The Wild Card

Will interest rates go up in 2004?

High demand has driven values up and cap rates down, decreasing the spreads between debt service and income. Therefore, a rise in interest rates might cause lenders to tighten the purse strings and have a cooling effect on the marketplace. Finance experts do not expect interest rates to rise dramatically — at least not until after the 2004 presidential election. But all agree that it is not a matter of if rates will rise, but when and by how much. Paul McDowell, CEO for Capital Lease Funding, contends that interest rates shadow the bond market and he suggests watching bonds to see where interest rates will go. “We won't see 200 points next year, but may well see 100.” Mark Wolf, vice president at Johnson Capital, an Irvine, Calif.-based real estate investment advisory firm, expects LIBOR to remain stable for 12 months and then move up quickly. He predicts the 10-year Treasury to move to between 4 percent and 6 percent next year, with rates most likely going to between 4.25 percent and 4.75 percent early in the year and moving to 5 percent by the end of 2004.

Investor Savvy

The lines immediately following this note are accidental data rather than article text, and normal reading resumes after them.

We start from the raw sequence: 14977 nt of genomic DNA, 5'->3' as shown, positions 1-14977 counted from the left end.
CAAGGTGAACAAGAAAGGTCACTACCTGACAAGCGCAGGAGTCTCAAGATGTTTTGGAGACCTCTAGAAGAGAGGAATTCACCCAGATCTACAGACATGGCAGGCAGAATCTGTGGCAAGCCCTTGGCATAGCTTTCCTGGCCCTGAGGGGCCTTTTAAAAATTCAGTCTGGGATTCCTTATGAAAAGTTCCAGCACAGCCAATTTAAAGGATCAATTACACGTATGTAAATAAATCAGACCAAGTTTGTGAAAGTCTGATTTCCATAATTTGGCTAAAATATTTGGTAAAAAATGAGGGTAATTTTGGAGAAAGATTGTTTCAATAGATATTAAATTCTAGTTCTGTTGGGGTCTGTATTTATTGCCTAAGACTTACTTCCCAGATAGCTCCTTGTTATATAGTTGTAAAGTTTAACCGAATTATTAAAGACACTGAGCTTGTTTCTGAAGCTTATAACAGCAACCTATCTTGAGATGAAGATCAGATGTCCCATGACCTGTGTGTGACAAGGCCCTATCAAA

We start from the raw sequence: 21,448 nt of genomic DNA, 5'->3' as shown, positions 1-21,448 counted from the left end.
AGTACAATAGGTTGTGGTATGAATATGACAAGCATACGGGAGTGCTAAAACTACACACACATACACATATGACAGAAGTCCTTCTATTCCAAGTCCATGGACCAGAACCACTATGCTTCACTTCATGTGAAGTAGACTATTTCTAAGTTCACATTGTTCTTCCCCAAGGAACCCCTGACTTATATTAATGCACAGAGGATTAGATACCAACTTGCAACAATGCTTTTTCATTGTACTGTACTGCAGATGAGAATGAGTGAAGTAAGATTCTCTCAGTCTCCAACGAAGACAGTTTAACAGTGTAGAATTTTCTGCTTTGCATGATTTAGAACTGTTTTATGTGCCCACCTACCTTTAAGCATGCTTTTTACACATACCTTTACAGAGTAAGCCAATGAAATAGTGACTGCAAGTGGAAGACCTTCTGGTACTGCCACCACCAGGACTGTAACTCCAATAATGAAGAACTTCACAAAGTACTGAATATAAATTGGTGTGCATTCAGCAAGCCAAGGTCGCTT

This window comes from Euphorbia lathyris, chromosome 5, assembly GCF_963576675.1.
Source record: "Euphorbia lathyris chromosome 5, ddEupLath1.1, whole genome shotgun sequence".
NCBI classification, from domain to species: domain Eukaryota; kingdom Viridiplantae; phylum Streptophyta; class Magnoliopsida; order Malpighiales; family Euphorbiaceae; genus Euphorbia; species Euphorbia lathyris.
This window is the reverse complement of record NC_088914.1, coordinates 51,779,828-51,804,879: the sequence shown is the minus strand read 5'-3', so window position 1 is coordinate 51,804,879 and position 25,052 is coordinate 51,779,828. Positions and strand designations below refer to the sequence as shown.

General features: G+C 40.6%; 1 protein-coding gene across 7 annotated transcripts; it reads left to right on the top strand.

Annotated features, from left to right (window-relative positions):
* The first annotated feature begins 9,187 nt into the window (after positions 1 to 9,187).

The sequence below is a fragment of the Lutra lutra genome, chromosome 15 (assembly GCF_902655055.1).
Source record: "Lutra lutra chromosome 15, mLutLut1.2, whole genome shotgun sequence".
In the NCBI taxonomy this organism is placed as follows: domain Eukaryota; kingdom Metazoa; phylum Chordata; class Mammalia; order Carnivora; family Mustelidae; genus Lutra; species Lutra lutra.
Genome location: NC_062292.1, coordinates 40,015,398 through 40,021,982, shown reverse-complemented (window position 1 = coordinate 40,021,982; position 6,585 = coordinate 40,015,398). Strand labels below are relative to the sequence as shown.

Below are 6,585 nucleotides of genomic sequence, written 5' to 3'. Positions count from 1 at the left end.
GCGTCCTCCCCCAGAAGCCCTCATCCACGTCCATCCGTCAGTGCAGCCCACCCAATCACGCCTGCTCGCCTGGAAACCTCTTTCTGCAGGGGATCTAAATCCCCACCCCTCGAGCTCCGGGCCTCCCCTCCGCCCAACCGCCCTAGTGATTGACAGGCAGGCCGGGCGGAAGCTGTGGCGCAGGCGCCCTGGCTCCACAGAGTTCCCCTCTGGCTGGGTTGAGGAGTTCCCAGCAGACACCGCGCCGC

Borrowers choose between floating and fixed debt.

Even with interest rates certain to rise, some borrowers still choose floating-rate debt over fixed loans. Richard Walters, president of Faris Lee Investments, says that variable-rate loans make the most sense on properties that will be repositioned for resale over the next few years. He explains that fixed rates come with penalties, which don't apply on variable debt. “If a tenant has two years left on a lease, there's an upside to go variable.”

Investors also are looking for ways to cash in on rising interest rates. One of Walters' clients, for example, recently acquired Desert Crossings, a $65-million power center in Palm Desert, Calif., with six different loans, locking in a 5.3 percent fixed rate for 10 years. Walters explains that this strategy provides the flexibility to sell off pieces of the asset when interest rates rise and get higher than market price because the loans can be assumed at the 5.3 percent rate.

A Loyal Following

Real estate investors will remain faithful to the sector.